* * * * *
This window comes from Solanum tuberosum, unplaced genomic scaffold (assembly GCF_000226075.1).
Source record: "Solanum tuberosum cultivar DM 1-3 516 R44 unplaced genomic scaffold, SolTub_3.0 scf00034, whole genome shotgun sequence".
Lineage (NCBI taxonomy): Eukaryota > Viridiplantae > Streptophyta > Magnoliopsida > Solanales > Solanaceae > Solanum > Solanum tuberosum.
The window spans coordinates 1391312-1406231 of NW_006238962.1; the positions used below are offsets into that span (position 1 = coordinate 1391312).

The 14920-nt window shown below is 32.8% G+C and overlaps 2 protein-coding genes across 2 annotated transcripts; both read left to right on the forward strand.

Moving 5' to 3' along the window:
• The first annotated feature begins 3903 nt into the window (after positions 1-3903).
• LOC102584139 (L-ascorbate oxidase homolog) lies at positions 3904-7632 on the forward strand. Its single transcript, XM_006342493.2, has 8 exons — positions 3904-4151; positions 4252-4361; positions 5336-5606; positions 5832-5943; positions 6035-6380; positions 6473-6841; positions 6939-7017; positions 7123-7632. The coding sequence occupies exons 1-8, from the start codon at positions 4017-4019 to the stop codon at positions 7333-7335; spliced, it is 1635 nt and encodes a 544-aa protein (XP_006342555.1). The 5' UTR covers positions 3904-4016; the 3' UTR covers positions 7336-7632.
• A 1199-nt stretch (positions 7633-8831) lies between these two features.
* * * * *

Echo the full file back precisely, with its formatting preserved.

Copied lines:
This window comes from Solanum tuberosum, unplaced genomic scaffold (assembly GCF_000226075.1).
Source record: "Solanum tuberosum cultivar DM 1-3 516 R44 unplaced genomic scaffold, SolTub_3.0 scf00034, whole genome shotgun sequence".
Lineage (NCBI taxonomy): Eukaryota > Viridiplantae > Streptophyta > Magnoliopsida > Solanales > Solanaceae > Solanum > Solanum tuberosum.
The window spans coordinates 1391312-1406231 of NW_006238962.1; the positions used below are offsets into that span (position 1 = coordinate 1391312).

The 14920-nt window shown below is 32.8% G+C and overlaps 2 protein-coding genes across 2 annotated transcripts; both read left to right on the forward strand.

Moving 5' to 3' along the window:
• The first annotated feature begins 3903 nt into the window (after positions 1-3903).
• LOC102584139 (L-ascorbate oxidase homolog) lies at positions 3904-7632 on the forward strand. Its single transcript, XM_006342493.2, has 8 exons — positions 3904-4151; positions 4252-4361; positions 5336-5606; positions 5832-5943; positions 6035-6380; positions 6473-6841; positions 6939-7017; positions 7123-7632. The coding sequence occupies exons 1-8, from the start codon at positions 4017-4019 to the stop codon at positions 7333-7335; spliced, it is 1635 nt and encodes a 544-aa protein (XP_006342555.1). The 5' UTR covers positions 3904-4016; the 3' UTR covers positions 7336-7632.
• A 1199-nt stretch (positions 7633-8831) lies between these two features.